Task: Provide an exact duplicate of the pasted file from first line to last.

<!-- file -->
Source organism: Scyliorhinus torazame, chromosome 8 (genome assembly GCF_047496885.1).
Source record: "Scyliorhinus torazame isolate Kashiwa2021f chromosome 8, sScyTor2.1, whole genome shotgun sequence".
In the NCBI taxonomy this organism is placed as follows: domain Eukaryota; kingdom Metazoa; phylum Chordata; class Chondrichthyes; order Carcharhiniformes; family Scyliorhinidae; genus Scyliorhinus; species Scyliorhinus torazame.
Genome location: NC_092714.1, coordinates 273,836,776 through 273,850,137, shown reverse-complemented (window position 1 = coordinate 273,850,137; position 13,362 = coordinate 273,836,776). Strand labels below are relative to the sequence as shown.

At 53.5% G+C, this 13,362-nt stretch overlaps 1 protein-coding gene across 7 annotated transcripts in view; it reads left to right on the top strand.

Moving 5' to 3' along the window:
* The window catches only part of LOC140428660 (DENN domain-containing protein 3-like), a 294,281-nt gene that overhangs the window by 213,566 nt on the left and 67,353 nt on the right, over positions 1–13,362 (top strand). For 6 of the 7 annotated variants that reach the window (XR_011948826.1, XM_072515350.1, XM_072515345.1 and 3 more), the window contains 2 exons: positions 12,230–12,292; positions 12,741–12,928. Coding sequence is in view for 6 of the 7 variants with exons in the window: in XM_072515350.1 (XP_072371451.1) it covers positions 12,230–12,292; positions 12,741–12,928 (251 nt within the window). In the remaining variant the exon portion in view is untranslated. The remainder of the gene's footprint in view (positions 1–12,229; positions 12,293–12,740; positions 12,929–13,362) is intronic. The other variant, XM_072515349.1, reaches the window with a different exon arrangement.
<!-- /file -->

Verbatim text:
Source organism: Scyliorhinus torazame, chromosome 8 (genome assembly GCF_047496885.1).
Source record: "Scyliorhinus torazame isolate Kashiwa2021f chromosome 8, sScyTor2.1, whole genome shotgun sequence".
In the NCBI taxonomy this organism is placed as follows: domain Eukaryota; kingdom Metazoa; phylum Chordata; class Chondrichthyes; order Carcharhiniformes; family Scyliorhinidae; genus Scyliorhinus; species Scyliorhinus torazame.
Genome location: NC_092714.1, coordinates 273,836,776 through 273,850,137, shown reverse-complemented (window position 1 = coordinate 273,850,137; position 13,362 = coordinate 273,836,776). Strand labels below are relative to the sequence as shown.

At 53.5% G+C, this 13,362-nt stretch overlaps 1 protein-coding gene across 7 annotated transcripts in view; it reads left to right on the top strand.

Moving 5' to 3' along the window:
* The window catches only part of LOC140428660 (DENN domain-containing protein 3-like), a 294,281-nt gene that overhangs the window by 213,566 nt on the left and 67,353 nt on the right, over positions 1–13,362 (top strand). For 6 of the 7 annotated variants that reach the window (XR_011948826.1, XM_072515350.1, XM_072515345.1 and 3 more), the window contains 2 exons: positions 12,230–12,292; positions 12,741–12,928. Coding sequence is in view for 6 of the 7 variants with exons in the window: in XM_072515350.1 (XP_072371451.1) it covers positions 12,230–12,292; positions 12,741–12,928 (251 nt within the window). In the remaining variant the exon portion in view is untranslated. The remainder of the gene's footprint in view (positions 1–12,229; positions 12,293–12,740; positions 12,929–13,362) is intronic. The other variant, XM_072515349.1, reaches the window with a different exon arrangement.